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Article
October 24, 1977

Wilms' Tumor Metastatic to the Orbit

Author Affiliations

From the Departments of Ophthalmology (Drs Fratkin, Krachmer, and Purcell), and Pediatrics (Dr Taylor), University of Iowa Hospitals and Clinics, Iowa City. Dr Purcell is now at the Department of Ophthalmology, St Louis University Medical School.

JAMA. 1977;238(17):1841-1842. doi:10.1001/jama.1977.03280180045025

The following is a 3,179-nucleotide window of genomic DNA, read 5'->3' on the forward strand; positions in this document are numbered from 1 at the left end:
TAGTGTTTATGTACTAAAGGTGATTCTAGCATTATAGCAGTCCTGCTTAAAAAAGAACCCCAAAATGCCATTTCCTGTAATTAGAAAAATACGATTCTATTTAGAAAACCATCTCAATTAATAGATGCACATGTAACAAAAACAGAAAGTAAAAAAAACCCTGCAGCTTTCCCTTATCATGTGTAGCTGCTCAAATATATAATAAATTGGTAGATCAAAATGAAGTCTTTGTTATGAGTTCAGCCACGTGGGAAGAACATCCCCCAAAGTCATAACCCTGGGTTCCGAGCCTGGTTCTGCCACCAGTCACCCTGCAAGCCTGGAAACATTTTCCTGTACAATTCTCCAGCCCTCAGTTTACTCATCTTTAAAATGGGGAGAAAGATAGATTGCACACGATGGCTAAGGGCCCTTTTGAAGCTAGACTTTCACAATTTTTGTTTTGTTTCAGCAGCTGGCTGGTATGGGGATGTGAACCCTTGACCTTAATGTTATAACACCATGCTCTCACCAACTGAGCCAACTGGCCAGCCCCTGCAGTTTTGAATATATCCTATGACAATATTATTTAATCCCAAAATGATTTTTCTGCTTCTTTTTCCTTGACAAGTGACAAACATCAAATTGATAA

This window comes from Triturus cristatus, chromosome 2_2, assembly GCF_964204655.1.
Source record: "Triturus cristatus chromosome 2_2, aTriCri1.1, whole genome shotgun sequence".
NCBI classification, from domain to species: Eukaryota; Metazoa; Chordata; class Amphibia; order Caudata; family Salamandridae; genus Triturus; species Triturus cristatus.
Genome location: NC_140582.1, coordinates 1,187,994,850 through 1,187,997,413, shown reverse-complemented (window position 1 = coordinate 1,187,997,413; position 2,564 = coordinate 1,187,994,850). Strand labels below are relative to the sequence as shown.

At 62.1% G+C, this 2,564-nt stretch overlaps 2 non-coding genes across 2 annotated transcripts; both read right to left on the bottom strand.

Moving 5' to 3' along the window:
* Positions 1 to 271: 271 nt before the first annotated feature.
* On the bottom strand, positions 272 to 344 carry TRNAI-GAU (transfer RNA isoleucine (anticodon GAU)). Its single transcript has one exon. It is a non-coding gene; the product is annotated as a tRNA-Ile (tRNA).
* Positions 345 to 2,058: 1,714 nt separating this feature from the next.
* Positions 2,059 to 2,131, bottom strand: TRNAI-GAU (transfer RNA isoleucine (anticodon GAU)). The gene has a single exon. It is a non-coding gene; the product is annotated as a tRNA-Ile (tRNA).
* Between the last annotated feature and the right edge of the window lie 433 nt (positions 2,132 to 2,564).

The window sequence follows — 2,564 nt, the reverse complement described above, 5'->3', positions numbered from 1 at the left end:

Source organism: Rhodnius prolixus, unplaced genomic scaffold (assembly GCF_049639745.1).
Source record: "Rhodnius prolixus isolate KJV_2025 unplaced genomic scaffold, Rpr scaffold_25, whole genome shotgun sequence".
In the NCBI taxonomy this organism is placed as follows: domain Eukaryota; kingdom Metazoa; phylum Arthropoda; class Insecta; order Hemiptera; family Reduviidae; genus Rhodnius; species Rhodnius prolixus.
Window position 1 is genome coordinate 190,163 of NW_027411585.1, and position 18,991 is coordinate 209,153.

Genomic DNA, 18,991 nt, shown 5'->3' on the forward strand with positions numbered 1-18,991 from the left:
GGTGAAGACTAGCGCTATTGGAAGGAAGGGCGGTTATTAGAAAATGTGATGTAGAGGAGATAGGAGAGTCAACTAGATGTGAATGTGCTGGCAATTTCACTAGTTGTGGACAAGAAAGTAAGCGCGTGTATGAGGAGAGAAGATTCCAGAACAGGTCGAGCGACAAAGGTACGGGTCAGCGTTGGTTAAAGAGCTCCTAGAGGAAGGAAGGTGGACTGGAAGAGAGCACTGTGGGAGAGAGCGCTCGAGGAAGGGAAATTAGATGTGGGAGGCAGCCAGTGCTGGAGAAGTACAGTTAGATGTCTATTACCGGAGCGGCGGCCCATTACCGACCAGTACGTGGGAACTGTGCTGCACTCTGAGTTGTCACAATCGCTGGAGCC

Abstract

In a 2 1/2-year-old boy, a proptotic right lower lid developed one year after a primary abdominal mass proved to be Wilms' tumor. An orbital abscess or fungal infection was considered because the child was receiving chemotherapy. However, echography demonstrated a firm orbital mass, delineated its dimensions, and showed destruction of the orbital floor. The biopsy specimen showed metastatic tumor cells. Like neuroblastoma and certain hematologic and reticuloendothelial malignant neoplasms, Wilms' tumor may secondarily invade the ocular adnexa.

(JAMA 238:1841-1842, 1977)

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